At the ACP Summit of heads of state and government held in Equatorial Guinea in December 2012, the final declaration, named the Sipopo Declaration, included 10 clauses on the ongoing EPA negotiations. The Declaration recalled the ACP’s original objectives in engaging in the EPA negotiations, namely ‘to transform ACP’s economies, improve competitiveness, promote sustainable development and thereby reduce poverty with a view to its eradication and to increase our States’ share of world trade’. It also reiterated the commitment of ACP governments to EPA negotiations based on these key objectives. It set this in the context of 40 ACP countries being classified as LDCs and the remainder having either a ‘high poverty index’ or having ‘vulnerable economies due to being small, island, landlocked’, or being ‘in conflict or post-conflict situations’.
The Declaration expressed regret that after 10 years the EPA process ‘has not yielded the desired results’. It noted that many ACP governments had initialled interim EPAs solely in order to ‘avert the risk of trade disruption’. It maintained that ‘several contentious issues that severely limit policy space or tilt the balance of rights and obligations in the EPAs persist, and progress in resolving them has not been satisfactory.’
The Declaration maintained that the EPA process had ‘undermined regional integration processes, with multiple regimes governing trade with the European Union in some of our regions’. It reiterated the ACP view that ‘the consolidation of regional integration processes should precede any trade liberalization commitment in the EPA process.’
Concerns were expressed regarding the proliferation of EU non-tariff measures and the impact of the growing network of EU FTAs on the competitive position of ACP suppliers. Concerns were also expressed over the EU’s GSP review, in which countries are classified solely on the basis of per capita income in determining eligibility for GSP preferences.
The Declaration called for:
- ‘issues that are not germane to WTO compatibility’ to be ‘removed from the negotiations’;
- equivalent LDC status to be granted to ACP countries that were part of regions where LDCs predominate;
- ‘mitigation provisions to be injected in the EPA process in [the] form of benchmarks, monitoring, and modulation or recalibration of schedules of commitment, as well as accompanying measures’, supported through the establishment of a dedicated ‘EPA fund’;
- steps to be taken to maintain ‘tangible benefits’ of EPAs for ACP countries, including increased consultations on processes of preference erosion;
- EPA negotiations to be allowed to ‘continue without the pressure of time so that the outcome will be an agreement that satisfies all sides’;
- the EU to ‘ensure coherence… in their development, agricultural and trade policies’, in order to ensure that ‘market access opportunities offered to ACP States are not negated, or diluted by measures taken on either the domestic or international fronts’.
In the light of ACP concerns and objectives, the Summit proposed the establishment of a high-level panel to ‘give political impetus to the negotiations, and to find solutions to the contentious issues’. The high-level panel ‘will comprise six Heads of State and Government, drawn from the African Union, CARIFORUM, and from the Pacific ACP States, as well as Members of the Troika of the European Union ’ and will be supported by seven experts from the various EPA regional configurations.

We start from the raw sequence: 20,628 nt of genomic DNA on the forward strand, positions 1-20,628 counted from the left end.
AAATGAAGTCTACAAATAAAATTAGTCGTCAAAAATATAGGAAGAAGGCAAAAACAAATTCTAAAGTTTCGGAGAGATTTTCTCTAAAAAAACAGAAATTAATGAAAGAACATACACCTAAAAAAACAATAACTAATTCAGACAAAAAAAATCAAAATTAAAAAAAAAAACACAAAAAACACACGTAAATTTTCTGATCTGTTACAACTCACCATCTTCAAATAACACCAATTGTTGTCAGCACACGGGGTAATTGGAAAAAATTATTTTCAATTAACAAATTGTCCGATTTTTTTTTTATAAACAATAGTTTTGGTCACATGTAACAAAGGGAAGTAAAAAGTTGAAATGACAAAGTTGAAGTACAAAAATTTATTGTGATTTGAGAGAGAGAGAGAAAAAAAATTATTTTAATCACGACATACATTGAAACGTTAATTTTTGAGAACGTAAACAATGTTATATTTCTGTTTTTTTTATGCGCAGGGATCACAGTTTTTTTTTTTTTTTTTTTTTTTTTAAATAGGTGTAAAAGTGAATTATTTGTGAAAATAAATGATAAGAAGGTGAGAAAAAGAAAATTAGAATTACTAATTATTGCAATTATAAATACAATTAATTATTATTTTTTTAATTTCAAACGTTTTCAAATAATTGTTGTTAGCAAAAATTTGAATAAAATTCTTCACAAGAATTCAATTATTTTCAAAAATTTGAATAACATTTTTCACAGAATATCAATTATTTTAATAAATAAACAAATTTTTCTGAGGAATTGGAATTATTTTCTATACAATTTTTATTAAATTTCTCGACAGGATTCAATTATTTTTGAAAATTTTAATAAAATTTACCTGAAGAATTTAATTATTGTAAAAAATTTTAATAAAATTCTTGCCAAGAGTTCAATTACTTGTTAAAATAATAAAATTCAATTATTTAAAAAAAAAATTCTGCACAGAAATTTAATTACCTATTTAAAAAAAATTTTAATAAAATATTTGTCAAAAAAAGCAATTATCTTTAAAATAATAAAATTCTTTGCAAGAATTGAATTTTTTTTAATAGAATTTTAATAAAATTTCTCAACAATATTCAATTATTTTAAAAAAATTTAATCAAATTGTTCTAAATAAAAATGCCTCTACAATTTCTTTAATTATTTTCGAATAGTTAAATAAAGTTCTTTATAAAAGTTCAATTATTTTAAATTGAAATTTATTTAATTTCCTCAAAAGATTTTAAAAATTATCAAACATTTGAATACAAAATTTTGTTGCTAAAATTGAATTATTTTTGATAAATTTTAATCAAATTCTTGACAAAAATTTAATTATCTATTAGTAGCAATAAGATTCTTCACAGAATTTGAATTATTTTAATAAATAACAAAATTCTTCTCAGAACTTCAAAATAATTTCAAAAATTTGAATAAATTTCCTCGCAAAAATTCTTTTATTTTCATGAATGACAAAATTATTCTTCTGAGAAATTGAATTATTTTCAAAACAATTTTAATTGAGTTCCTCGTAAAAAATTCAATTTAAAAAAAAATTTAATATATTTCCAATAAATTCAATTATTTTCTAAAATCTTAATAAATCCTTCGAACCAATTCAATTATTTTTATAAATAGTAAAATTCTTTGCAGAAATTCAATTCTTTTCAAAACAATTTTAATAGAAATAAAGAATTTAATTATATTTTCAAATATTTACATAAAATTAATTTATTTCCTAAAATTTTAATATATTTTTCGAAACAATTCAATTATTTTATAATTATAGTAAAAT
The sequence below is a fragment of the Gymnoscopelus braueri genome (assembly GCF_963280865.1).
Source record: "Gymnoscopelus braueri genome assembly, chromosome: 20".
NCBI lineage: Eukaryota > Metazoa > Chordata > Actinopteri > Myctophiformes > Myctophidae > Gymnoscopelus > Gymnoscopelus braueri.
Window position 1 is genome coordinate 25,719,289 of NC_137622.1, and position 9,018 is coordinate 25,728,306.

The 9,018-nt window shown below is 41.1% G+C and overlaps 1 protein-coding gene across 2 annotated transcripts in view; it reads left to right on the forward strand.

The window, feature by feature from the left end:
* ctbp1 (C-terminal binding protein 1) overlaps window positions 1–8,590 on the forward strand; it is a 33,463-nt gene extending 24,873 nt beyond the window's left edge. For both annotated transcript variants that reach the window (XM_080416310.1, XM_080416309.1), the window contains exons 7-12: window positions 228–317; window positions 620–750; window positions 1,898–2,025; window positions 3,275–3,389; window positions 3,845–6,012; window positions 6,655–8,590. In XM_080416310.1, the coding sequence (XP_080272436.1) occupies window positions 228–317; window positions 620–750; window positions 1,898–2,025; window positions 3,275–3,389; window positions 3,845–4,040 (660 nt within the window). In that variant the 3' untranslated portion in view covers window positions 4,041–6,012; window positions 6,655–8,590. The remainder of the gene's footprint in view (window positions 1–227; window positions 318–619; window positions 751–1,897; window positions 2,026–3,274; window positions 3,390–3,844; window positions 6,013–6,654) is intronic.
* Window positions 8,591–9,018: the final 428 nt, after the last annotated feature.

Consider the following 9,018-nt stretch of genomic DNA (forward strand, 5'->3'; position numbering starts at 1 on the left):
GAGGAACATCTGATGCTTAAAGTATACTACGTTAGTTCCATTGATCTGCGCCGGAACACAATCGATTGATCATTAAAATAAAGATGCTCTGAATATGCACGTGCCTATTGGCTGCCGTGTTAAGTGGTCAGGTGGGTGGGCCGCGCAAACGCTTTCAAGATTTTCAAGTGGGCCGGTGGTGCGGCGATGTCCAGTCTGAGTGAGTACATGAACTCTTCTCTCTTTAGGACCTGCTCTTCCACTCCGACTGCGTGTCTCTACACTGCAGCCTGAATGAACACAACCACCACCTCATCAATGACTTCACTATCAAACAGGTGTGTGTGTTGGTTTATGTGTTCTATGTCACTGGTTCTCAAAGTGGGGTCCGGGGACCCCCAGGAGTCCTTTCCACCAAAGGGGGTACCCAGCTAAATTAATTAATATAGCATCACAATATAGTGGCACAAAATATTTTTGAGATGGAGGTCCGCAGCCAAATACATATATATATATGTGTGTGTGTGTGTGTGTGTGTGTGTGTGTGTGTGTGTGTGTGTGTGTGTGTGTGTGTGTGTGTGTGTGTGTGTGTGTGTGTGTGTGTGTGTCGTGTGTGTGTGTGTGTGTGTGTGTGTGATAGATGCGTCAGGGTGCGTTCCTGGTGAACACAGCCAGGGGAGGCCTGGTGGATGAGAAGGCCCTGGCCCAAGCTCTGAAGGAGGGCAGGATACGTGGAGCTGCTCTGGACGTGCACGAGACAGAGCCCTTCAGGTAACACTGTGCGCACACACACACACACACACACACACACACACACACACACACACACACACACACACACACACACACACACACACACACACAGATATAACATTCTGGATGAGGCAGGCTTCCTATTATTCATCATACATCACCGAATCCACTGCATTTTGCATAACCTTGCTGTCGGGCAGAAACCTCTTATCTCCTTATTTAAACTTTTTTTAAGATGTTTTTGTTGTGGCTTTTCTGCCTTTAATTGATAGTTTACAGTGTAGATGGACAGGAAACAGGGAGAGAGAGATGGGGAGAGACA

Many of the issues raised in the ACP declaration have a direct bearing on ACP agricultural trade policies and agricultural trade relations. The call to dispense with ‘issues that are not germane to WTO compatibility’ can be seen as the most important in this regard, since it strikes at the heart of many of the unresolved contentious issues. In the agricultural sector, this would have an impact on the use of agricultural trade policy tools, such as import licences and export restrictions, which a number of ACP governments use as an integral part of strategies for the development of particular agro-food sectors (see Agritrade article ‘ Horticulture development programmes under way’, 28 August 2009).
The granting of LDC-equivalent status to ACP countries that were part of regions where LDCs predominate, would remove uncertainties overhanging a range of Kenyan agro-food exporters, without undermining efforts to consolidate market integration in the East African Community.
More in-depth processes of consultations on areas of preference erosion, if linked to the elaboration of proactive response strategies, could bring important benefits to a range of ACP agro-food sectors. For example, accelerating the conclusion of mutual recognition agreements on organic standards could reduce the costs of differentiated product exports in the banana sector.
Similarly intensified consultations on policy coherence in sectors such as dairy, cotton, sugar and biofuels could ease some of the unintended adverse consequences for particular ACP sectors of internal EU policy initiatives.
The December 2012 ACP Summit Sipopo Declaration thus opens up a range of possible areas for taking forward discussions on how the EPA negotiations can refocus on promoting the policy objectives which underlay the initial ACP engagement with the EPA process.